};

            reject(results);
        }
    });

    data.then(success => {
        console.log(success.message);
    }).catch(error => {
        console.log(error.message);
    })
	
	
    This was a success!
	

When you use the then function, it receives the value passed in to the resolve function. Likewise, the catch function receives the value passed into the reject function. That is why we are able to immediately access the message value that we passed in earlier.

Async and Await

Async and await are keywords in JavaScript that allow you to write promises in an easier and more visually appealing manner. Let's start by declaring a normal function as asynchronous.

	
    async function apiSuccess() {
        const results = {
            message: "This was a success!"
        };

        return results;
    }
	

The above code is the equivalent to this:

	
    function apiSuccess() {
        const results = {
            message: "This was a success!"
        };

        return Promise.resolve(results);
    }
	

Both of the above functions will resolve to the same exact thing. On the flipside, you can do the same in the reverse:

	
    async function apiFailure() {
        const results = {
            message: "This failed!"
        };

        throw new Error(results);
    }
	

That is equivalent to doing this:

	
    function apiFailure() {
        const results = {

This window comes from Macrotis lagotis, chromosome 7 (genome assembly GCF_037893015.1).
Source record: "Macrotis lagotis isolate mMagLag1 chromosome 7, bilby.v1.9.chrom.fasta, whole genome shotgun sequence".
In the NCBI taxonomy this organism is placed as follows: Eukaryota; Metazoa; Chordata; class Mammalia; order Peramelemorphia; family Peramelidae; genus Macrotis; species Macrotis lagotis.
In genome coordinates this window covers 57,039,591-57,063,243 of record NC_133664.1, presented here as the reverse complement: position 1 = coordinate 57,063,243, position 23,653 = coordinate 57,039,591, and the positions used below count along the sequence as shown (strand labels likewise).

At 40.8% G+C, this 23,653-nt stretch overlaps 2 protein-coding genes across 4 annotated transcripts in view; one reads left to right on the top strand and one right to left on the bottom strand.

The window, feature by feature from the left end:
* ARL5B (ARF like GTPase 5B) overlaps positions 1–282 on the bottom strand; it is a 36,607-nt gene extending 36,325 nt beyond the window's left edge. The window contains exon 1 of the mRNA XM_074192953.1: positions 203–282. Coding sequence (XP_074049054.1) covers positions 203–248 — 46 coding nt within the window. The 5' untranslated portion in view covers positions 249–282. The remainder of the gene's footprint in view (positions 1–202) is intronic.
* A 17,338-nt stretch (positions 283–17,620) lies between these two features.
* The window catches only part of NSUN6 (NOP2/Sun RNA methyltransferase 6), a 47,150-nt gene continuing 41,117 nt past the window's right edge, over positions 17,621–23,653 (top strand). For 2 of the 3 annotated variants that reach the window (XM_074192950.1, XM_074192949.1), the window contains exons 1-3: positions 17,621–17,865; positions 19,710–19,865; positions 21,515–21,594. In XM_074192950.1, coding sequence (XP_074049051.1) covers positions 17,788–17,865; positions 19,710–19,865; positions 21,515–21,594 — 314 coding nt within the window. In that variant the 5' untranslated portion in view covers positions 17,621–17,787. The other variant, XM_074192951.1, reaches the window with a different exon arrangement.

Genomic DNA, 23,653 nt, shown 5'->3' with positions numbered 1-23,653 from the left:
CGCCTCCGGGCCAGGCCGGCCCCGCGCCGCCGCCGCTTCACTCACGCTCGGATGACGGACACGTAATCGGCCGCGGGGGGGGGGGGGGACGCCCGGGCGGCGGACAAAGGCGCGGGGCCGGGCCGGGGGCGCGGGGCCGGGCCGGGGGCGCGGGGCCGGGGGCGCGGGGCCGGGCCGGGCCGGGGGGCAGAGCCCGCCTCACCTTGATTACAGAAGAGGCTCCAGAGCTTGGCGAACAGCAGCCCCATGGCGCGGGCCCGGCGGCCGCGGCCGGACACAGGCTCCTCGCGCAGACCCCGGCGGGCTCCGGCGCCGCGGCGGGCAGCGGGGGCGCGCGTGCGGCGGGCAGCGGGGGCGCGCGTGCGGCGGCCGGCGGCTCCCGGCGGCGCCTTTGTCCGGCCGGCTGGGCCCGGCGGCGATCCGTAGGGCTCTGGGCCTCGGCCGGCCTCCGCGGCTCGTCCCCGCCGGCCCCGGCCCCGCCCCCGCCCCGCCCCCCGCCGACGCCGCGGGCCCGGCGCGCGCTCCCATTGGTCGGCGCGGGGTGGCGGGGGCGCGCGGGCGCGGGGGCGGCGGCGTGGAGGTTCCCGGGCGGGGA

message: "This failed!"
        };

        return Promise.reject(results);
    }
	

Await

The await keyword is used with asynchronous functions to ensure that all the promises are completed and synchronized. This can help remove the need to use callbacks via .then() and .catch(). Here's an example:

	
    async function getAPIData(url) {
        try {
            let response = await fetch(url);
            let data = await response.json();

            console.log(data);
        } catch(error) {
            // catches errors in all async functions
            console.log(error);
        }
    }

    let url = "https://jsonplaceholder.typicode.com/todos/1";
    getAPIData(url);
	
	
    {
        userId: 1,
        id: 1,
        title: "delectus aut autem",
        completed: false
    }
	

Our asynchronous API call was successful and we got our data! Alternatively, if you simply wanted to return the data instead of print it out, you can write it like this:

	
    async function getAPIData(url) {
        try {
            let response = await fetch(url);
            let data = await response.json();

            return data;
        } catch(error) {
            return error;
        }
    }

    let url = "https://jsonplaceholder.typicode.com/todos/1";
    let data = await getAPIData(url);

    console.log(data);
	
	
    {
        userId: 1,
        id: 1,
        title: "delectus aut autem",
        completed: false
    }
	

Finally, if you want to call an async function from a non-async function, you can use the then method. Here's an example:

	
    async function getAPIData(url) {
        try {
            let response = await fetch(url);
            let data = await response.json();

            return data;
        } catch(error) {
            return error;
        }
    }

    function printAPIData(url) {
        getAPIData(url).then(result => {
            console.log(result);
        });
    }

    let url = "https://jsonplaceholder.typicode.com/todos/1";
    printAPIData(url);
	
	
    {
        userId: 1,
        id: 1,
        title: "delectus aut autem",
        completed: false
    }
	

Conclusion

Hopefully you have seen how useful JavaScripts asynchronous features can be. They allow you to rewrite code that previously were constant callbacks into something much more readable and semantic.